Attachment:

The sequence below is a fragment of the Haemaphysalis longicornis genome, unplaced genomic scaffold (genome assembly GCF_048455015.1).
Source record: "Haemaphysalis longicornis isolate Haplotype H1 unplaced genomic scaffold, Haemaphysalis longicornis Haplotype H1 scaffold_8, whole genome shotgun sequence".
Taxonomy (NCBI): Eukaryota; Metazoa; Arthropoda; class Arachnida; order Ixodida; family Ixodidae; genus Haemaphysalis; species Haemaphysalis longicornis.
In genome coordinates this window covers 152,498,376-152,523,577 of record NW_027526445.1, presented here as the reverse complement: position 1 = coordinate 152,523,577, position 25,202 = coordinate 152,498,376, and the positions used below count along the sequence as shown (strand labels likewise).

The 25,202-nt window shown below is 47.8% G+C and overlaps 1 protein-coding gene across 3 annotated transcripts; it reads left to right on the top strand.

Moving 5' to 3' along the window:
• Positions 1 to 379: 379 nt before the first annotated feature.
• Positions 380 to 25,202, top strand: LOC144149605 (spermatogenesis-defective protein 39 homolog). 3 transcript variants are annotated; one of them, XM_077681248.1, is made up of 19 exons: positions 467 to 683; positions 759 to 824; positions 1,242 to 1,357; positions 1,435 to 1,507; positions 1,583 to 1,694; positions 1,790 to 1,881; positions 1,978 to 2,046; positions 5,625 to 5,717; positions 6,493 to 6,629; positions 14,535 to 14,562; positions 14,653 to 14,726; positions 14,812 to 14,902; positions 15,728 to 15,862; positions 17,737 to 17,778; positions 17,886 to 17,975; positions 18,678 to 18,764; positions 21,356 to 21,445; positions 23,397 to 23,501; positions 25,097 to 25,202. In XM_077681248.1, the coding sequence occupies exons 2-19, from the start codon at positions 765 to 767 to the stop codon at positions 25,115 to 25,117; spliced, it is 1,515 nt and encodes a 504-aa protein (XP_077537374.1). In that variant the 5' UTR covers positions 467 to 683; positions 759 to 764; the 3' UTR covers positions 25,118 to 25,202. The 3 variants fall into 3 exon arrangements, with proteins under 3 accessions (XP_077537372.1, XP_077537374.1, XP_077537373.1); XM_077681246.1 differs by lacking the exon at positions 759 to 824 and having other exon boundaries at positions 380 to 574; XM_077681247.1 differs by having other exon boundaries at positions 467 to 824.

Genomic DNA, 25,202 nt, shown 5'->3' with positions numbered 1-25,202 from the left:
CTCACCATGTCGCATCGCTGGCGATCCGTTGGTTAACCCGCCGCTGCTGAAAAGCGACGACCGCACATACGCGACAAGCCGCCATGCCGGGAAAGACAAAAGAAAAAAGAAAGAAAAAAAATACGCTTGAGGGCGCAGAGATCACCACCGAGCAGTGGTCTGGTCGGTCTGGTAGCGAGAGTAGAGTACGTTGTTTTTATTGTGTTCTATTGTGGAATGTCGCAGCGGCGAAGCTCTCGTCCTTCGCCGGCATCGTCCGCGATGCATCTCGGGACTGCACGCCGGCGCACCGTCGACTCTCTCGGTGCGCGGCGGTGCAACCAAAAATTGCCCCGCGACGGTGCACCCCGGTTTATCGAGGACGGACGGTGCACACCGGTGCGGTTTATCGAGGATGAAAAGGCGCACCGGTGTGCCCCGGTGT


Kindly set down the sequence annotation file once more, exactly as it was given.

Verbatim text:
The sequence below is a fragment of the Haemaphysalis longicornis genome, unplaced genomic scaffold (genome assembly GCF_048455015.1).
Source record: "Haemaphysalis longicornis isolate Haplotype H1 unplaced genomic scaffold, Haemaphysalis longicornis Haplotype H1 scaffold_8, whole genome shotgun sequence".
Taxonomy (NCBI): Eukaryota; Metazoa; Arthropoda; class Arachnida; order Ixodida; family Ixodidae; genus Haemaphysalis; species Haemaphysalis longicornis.
In genome coordinates this window covers 152,498,376-152,523,577 of record NW_027526445.1, presented here as the reverse complement: position 1 = coordinate 152,523,577, position 25,202 = coordinate 152,498,376, and the positions used below count along the sequence as shown (strand labels likewise).

The 25,202-nt window shown below is 47.8% G+C and overlaps 1 protein-coding gene across 3 annotated transcripts; it reads left to right on the top strand.

Moving 5' to 3' along the window:
• Positions 1 to 379: 379 nt before the first annotated feature.
• Positions 380 to 25,202, top strand: LOC144149605 (spermatogenesis-defective protein 39 homolog). 3 transcript variants are annotated; one of them, XM_077681248.1, is made up of 19 exons: positions 467 to 683; positions 759 to 824; positions 1,242 to 1,357; positions 1,435 to 1,507; positions 1,583 to 1,694; positions 1,790 to 1,881; positions 1,978 to 2,046; positions 5,625 to 5,717; positions 6,493 to 6,629; positions 14,535 to 14,562; positions 14,653 to 14,726; positions 14,812 to 14,902; positions 15,728 to 15,862; positions 17,737 to 17,778; positions 17,886 to 17,975; positions 18,678 to 18,764; positions 21,356 to 21,445; positions 23,397 to 23,501; positions 25,097 to 25,202. In XM_077681248.1, the coding sequence occupies exons 2-19, from the start codon at positions 765 to 767 to the stop codon at positions 25,115 to 25,117; spliced, it is 1,515 nt and encodes a 504-aa protein (XP_077537374.1). In that variant the 5' UTR covers positions 467 to 683; positions 759 to 764; the 3' UTR covers positions 25,118 to 25,202. The 3 variants fall into 3 exon arrangements, with proteins under 3 accessions (XP_077537372.1, XP_077537374.1, XP_077537373.1); XM_077681246.1 differs by lacking the exon at positions 759 to 824 and having other exon boundaries at positions 380 to 574; XM_077681247.1 differs by having other exon boundaries at positions 467 to 824.

Genomic DNA, 25,202 nt, shown 5'->3' with positions numbered 1-25,202 from the left:
CTCACCATGTCGCATCGCTGGCGATCCGTTGGTTAACCCGCCGCTGCTGAAAAGCGACGACCGCACATACGCGACAAGCCGCCATGCCGGGAAAGACAAAAGAAAAAAGAAAGAAAAAAAATACGCTTGAGGGCGCAGAGATCACCACCGAGCAGTGGTCTGGTCGGTCTGGTAGCGAGAGTAGAGTACGTTGTTTTTATTGTGTTCTATTGTGGAATGTCGCAGCGGCGAAGCTCTCGTCCTTCGCCGGCATCGTCCGCGATGCATCTCGGGACTGCACGCCGGCGCACCGTCGACTCTCTCGGTGCGCGGCGGTGCAACCAAAAATTGCCCCGCGACGGTGCACCCCGGTTTATCGAGGACGGACGGTGCACACCGGTGCGGTTTATCGAGGATGAAAAGGCGCACCGGTGTGCCCCGGTGT